Most important, though, is that walkers can also be quite dangerous ¿ so much so that the American Academy of Pediatrics has called for a ban on the manufacture or sale of them.

Try something just as enjoyable but safer, like stationary activity centers as they look like walkers but have no wheels. They usually have seats that rotate, tip, and bounce. Play yards or playpens are also great safety zones for children as they learn to sit, crawl, or walk.
Tuesday April 26, 2011 12:56 Michael Pitt, MD
[Comment From ScottScott: ] 
With TV, my 15 month old son reacts to series such as Little Einstein'
Tuesday April 26, 2011 12:58 Scott
Penny Glass, PhD: 
Videos are particularly inappropriate. They are mesmerizing and very repetitive. Everytime a parent reads the same book, their words sound different so that the baby's brain is learning to make sense of these slight variations having the same meaning. The mechanical nature of DVD's or the same TV show is not the nature of normal brain development. That's why talking to your child and reading together is so important.
Tuesday April 26, 2011 12:59 Penny Glass, PhD
Deborah L. Shelton: 
The hour flew by! Thanks to our chatters for the excellent questions. Sorry we did not get to all of them. Please check the archive to make sure your question wasn't answered.

Thank you also to both of our experts for taking time out of your busy practices to join our chat .
Tuesday April 26, 2011 1:00 Deborah L. Shelton
Michael Pitt, MD:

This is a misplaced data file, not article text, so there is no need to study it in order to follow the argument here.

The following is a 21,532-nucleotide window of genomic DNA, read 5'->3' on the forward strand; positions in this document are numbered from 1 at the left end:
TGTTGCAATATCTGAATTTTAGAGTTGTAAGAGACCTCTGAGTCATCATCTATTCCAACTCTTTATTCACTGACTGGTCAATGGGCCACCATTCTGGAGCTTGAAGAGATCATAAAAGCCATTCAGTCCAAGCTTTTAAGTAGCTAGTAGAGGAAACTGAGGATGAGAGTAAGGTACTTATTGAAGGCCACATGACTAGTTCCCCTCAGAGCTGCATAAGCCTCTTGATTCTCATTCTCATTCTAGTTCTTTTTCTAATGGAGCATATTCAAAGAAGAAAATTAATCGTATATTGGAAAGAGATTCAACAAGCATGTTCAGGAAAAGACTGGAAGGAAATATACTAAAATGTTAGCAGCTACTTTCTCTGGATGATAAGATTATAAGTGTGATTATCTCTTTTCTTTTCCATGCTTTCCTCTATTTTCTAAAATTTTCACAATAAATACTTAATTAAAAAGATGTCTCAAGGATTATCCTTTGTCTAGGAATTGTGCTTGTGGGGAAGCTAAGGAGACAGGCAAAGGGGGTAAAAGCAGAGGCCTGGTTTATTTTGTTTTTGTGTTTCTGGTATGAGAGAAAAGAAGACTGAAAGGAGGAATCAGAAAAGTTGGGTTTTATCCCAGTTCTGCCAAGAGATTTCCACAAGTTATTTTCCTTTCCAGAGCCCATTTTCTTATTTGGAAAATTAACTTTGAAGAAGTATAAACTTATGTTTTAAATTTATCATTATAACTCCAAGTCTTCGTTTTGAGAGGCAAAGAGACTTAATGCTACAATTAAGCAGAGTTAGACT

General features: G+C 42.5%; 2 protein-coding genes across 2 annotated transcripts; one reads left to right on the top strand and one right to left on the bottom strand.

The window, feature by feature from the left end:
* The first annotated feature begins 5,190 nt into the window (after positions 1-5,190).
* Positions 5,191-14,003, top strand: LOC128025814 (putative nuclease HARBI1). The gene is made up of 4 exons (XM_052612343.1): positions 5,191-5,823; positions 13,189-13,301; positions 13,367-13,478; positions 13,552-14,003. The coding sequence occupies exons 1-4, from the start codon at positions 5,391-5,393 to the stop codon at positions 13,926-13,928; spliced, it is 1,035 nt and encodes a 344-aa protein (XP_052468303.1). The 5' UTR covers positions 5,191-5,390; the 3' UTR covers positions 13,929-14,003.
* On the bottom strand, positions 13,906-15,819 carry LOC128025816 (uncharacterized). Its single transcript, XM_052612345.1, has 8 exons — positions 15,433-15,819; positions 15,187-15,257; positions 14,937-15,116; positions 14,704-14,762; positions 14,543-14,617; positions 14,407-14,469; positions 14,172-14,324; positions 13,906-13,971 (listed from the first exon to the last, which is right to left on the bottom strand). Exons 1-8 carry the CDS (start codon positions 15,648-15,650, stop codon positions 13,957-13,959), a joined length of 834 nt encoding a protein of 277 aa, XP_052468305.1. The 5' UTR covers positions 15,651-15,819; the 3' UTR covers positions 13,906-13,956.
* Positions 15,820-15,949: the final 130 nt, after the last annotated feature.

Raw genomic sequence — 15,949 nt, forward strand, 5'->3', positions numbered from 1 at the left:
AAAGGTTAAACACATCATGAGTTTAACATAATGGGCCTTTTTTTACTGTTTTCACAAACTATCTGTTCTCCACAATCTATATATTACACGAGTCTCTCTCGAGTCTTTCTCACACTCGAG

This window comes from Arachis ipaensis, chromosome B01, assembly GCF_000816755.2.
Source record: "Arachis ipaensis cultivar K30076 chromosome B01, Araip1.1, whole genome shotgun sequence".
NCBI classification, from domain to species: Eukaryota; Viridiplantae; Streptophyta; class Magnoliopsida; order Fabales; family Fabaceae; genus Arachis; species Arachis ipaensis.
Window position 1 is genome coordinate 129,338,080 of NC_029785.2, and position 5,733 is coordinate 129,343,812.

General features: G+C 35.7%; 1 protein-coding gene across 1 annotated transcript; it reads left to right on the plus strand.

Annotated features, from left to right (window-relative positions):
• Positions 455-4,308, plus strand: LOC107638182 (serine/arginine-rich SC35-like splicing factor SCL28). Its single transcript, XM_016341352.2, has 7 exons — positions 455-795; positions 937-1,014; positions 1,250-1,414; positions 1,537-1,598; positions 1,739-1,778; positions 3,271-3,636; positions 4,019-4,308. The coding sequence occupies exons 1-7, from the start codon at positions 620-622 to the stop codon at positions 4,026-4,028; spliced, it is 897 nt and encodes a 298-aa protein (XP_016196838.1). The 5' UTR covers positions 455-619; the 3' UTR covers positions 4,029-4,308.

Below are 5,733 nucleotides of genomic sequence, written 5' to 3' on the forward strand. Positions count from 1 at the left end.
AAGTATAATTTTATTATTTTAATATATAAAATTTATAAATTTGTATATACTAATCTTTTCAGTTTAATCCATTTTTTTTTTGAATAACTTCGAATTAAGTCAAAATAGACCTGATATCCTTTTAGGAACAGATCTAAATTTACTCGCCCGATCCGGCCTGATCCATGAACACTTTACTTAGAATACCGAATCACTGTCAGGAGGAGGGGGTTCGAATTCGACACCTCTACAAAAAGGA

Thank you to all of the Health Chat partipants for your great questions. Sorry we weren't able to get to all of them. Be sure to ask your pediatricain if you still have unanswered questions.

I am encouraged by the fact that each of the children addressed in the questions has a loving parent who has their child's best interest in mind. That, believe it or not, is the biggest key to a healthy normal childhood. Keep up the good work.
Tuesday April 26, 2011 1:01 Michael Pitt, MD
Penny Glass, PhD: 
Thanks for having me. One note about "stationary walkers", or exersaucers. They have too many things immediately available for babies to hit and swat. They need to learn to direct their reach, coordinate their grasp, and retain/pass toys. Toys on these devices never fall to the floor. Babies don't get this important lesson.
Tuesday April 26, 2011 1:02 Penny Glass, PhD
Deborah L. Shelton: 
Thank you!

Next week¿s chat will be hosted by Tribune health reporter Judith Graham, who will tackle the topic of older men's sexual health. Her guest experts will be Dr. Laurence A. Levine, director of the Male Sexual Function and Fertility Program at Rush University Medical Center in Chicago, and Dr. Andrew McCullough, director of andrology at Albany Medical College in New York.

The chat will take place Tuesday, May 3, at noon CDT/1 pm EDT.

Have a great day everybody!

Tuesday April 26, 2011 1:02 Deborah L. Shelton